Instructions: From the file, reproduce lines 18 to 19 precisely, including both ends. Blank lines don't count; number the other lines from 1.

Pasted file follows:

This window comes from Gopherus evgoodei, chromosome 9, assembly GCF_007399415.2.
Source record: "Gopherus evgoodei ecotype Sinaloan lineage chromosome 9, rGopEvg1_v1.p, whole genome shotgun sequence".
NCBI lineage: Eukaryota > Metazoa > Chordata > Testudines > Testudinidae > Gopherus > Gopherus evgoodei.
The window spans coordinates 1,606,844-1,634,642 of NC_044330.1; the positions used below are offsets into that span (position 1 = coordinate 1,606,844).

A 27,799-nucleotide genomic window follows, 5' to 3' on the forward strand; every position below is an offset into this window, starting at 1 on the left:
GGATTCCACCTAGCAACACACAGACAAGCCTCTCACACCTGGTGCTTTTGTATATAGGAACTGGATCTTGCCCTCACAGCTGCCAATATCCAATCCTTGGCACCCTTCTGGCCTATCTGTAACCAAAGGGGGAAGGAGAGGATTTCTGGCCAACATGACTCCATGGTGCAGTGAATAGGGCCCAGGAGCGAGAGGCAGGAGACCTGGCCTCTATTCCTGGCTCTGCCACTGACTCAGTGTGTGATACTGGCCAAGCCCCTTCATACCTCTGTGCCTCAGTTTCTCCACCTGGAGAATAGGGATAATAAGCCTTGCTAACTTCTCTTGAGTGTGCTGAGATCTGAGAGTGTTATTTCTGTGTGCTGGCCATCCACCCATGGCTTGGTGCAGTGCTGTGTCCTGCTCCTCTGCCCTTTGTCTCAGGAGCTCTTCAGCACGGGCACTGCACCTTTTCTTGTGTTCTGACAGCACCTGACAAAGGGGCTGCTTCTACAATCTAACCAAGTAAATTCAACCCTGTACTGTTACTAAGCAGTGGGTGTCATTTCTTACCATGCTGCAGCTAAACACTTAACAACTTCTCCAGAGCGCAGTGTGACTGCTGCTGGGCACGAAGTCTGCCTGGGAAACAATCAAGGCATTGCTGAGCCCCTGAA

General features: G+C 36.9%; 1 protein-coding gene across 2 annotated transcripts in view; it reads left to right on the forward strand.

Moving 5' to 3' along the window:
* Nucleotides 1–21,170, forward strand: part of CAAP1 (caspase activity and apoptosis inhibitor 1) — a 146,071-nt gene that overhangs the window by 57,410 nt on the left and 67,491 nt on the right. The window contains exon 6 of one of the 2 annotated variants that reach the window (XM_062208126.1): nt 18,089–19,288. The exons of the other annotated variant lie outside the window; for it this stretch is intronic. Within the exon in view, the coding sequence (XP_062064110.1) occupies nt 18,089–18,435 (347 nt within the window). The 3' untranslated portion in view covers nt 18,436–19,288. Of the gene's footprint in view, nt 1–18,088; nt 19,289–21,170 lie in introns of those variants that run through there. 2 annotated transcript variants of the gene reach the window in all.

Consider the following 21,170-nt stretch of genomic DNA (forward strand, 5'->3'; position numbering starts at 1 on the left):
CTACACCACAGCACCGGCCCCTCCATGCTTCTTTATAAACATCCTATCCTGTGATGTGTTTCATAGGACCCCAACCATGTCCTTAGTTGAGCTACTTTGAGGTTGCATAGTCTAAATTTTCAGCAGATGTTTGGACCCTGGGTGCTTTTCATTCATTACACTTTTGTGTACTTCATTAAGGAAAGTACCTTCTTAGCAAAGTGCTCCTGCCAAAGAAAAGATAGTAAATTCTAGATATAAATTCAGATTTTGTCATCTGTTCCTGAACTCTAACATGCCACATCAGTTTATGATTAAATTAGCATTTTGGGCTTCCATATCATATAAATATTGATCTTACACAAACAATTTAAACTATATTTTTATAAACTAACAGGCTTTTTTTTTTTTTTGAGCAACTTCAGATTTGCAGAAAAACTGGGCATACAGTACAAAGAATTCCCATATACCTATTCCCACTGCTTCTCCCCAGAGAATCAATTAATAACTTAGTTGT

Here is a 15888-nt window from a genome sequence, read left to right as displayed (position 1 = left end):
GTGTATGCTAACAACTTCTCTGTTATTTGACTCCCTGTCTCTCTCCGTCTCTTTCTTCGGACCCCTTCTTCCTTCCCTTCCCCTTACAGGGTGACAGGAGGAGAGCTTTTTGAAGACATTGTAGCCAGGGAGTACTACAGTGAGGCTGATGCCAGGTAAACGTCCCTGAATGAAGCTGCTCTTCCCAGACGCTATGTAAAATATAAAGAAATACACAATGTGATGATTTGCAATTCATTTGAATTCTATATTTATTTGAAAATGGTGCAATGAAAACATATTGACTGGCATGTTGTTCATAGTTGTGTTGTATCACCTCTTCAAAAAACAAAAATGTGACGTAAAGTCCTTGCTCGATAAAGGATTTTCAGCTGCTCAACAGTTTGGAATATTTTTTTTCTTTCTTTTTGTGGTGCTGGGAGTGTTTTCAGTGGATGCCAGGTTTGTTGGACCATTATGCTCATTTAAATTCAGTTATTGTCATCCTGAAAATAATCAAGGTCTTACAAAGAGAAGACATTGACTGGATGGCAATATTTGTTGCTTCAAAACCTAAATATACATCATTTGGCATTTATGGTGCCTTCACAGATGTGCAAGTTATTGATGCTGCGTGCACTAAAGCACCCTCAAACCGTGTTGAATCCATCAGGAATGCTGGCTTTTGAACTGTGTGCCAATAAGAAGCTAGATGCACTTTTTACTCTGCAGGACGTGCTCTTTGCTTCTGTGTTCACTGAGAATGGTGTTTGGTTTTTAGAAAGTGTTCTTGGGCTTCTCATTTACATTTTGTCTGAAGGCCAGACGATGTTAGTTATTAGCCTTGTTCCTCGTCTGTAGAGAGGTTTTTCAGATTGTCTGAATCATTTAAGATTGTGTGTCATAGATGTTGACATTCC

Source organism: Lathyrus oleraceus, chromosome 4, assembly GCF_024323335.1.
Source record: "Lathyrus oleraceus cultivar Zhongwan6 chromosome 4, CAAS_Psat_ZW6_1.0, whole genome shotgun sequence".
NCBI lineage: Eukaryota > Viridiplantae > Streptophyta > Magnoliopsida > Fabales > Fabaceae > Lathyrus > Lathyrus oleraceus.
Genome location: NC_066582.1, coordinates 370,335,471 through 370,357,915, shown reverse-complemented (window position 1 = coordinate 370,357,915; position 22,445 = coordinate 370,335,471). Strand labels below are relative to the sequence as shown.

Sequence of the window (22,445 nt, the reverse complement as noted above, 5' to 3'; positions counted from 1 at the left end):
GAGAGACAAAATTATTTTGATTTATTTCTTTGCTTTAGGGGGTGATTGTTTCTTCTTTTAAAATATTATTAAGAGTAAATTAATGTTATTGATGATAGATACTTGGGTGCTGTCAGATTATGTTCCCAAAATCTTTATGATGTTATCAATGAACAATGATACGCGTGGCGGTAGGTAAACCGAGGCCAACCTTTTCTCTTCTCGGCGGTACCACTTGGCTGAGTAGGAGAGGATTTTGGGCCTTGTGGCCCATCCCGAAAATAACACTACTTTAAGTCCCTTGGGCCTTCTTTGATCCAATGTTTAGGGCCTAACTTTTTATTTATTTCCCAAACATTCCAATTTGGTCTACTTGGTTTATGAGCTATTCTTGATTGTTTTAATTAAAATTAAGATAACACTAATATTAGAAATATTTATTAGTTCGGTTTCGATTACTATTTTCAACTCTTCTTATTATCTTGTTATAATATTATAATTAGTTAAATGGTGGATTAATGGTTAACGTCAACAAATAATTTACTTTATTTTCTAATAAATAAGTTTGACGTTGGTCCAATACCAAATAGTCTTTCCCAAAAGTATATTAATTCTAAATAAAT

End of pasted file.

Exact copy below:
Sequence of the window (22,445 nt, the reverse complement as noted above, 5' to 3'; positions counted from 1 at the left end):
GAGAGACAAAATTATTTTGATTTATTTCTTTGCTTTAGGGGGTGATTGTTTCTTCTTTTAAAATATTATTAAGAGTAAATTAATGTTATTGATGATAGATACTTGGGTGCTGTCAGATTATGTTCCCAAAATCTTTATGATGTTATCAATGAACAATGATACGCGTGGCGGTAGGTAAACCGAGGCCAACCTTTTCTCTTCTCGGCGGTACCACTTGGCTGAGTAGGAGAGGATTTTGGGCCTTGTGGCCCATCCCGAAAATAACACTACTTTAAGTCCCTTGGGCCTTCTTTGATCCAATGTTTAGGGCCTAACTTTTTATTTATTTCCCAAACATTCCAATTTGGTCTACTTGGTTTATGAGCTATTCTTGATTGTTTTAATTAAAATTAAGATAACACTAATATTAGAAATATTTATTAGTTCGGTTTCGATTACTATTTTCAACTCTTCTTATTATCTTGTTATAATATTATAATTAGTTAAATGGTGGATTAATGGTTAACGTCAACAAATAATTTACTTTATTTTCTAATAAATAAGTTTGACGTTGGTCCAATACCAAATAGTCTTTCCCAAAAGTATATTAATTCTAAATAAAT